Spaced Out: Radical Environments of the Psychedelic Sixties

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Random House Incorporated, 2008 - History - 302 pages
6 Reviews
The utopian sixties inspired revolutionary and alternative ways to live, love, and entertain—and equally radical spaces to do it in. Stimulated by the psychedelic drug culture, rebel designers and architects distorted space to create womblike coves and isolation chambers, forging a spatial vocabulary that still reverberates today. At the same time, the tune-in-turn-on-drop-out message lured youths into far-flung communes, often under the roofs of brightly painted geodesic domes draped and tie-dyed fabric. Idealistic and anarchic enclaves with names like Drop City and Morning Star redefined the concept of community, inventing a wildly spontaneous way of building and dwelling. For the first time, these ephemeral spaces are brought together in Spaced Out. The many never-before-published photographs and an inventive text by acclaimed author Alastair Gordon show in detail the spirit and ideas of this radical period.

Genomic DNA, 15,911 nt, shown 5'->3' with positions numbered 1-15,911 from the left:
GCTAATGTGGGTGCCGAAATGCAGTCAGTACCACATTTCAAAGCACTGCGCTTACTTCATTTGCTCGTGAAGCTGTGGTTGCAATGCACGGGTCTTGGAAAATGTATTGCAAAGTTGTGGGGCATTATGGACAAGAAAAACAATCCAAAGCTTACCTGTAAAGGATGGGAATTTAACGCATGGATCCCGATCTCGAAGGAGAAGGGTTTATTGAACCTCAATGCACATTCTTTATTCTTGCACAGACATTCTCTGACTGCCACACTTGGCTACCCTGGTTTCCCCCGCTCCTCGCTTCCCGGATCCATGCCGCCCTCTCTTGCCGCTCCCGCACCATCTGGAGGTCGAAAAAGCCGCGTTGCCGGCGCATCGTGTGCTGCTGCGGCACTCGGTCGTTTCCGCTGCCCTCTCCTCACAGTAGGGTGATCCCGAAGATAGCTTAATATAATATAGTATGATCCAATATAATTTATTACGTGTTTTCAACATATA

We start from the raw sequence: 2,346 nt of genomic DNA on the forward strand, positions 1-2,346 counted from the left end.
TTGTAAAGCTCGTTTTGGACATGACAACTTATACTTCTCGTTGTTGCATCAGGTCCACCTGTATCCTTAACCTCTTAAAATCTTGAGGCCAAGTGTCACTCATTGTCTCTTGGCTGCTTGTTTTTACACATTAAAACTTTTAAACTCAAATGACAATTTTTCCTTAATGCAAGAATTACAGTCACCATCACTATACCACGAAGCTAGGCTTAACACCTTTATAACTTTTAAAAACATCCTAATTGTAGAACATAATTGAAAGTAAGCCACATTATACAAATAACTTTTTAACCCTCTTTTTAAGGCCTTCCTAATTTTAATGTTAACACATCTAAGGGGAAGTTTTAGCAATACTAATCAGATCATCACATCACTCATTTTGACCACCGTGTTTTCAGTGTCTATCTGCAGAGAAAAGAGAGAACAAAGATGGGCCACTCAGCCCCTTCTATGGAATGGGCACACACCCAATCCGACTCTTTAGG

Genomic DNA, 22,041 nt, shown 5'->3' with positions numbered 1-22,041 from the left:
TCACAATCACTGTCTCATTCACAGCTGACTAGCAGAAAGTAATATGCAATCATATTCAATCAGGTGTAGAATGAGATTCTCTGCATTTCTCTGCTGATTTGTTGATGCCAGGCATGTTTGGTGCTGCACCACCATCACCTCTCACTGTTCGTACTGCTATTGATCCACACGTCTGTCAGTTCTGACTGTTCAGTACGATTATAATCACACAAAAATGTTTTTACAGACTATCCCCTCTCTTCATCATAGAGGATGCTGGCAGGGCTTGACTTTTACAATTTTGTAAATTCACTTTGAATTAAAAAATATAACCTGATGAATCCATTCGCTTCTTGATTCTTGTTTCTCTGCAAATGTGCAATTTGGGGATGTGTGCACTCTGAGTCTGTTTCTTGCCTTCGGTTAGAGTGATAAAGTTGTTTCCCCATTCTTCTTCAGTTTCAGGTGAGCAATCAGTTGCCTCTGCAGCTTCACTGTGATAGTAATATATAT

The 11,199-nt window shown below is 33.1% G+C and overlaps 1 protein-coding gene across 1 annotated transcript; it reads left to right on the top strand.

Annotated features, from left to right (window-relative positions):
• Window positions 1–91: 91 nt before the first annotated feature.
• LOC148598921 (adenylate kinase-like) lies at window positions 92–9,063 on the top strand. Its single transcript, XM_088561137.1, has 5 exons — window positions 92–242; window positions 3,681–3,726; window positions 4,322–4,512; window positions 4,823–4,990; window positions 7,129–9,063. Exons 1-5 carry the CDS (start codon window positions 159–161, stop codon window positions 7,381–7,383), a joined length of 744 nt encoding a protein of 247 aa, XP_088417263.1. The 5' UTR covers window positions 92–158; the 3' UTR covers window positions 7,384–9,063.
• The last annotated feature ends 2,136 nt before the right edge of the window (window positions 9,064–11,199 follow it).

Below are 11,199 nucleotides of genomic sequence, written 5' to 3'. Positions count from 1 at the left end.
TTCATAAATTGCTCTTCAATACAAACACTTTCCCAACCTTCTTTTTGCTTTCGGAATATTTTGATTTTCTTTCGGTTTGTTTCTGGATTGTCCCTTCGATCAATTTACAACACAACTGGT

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Review: Spaced Out: Crash Pads, Hippie Communes, Infinity Machines, and other Radical Environments of the Psychedelic Sixties

User Review  - Howard Mansfield - Goodreads

Alastair Gordon pulls together all the crazy strands of hippie building – domes, yurts, crash pads, communes, and “biomorphic” space. The book has a trippy look that the designers must have loved ... Read full review

Review: Spaced Out: Crash Pads, Hippie Communes, Infinity Machines, and other Radical Environments of the Psychedelic Sixties

User Review  - Goodreads

Alastair Gordon pulls together all the crazy strands of hippie building – domes, yurts, crash pads, communes, and “biomorphic” space. The book has a trippy look that the designers must have loved ... Read full review

About the author (2008)

Alastair Gordon is a critic, curator, and author of several books, including Weekend Utopia: Modern Living in the Hamptons, Beach Houses: Andrew Geller, and Naked Airport: A Cultural History of the World’s Most Revolutionary Structure. He writes regularly for The New York Times.

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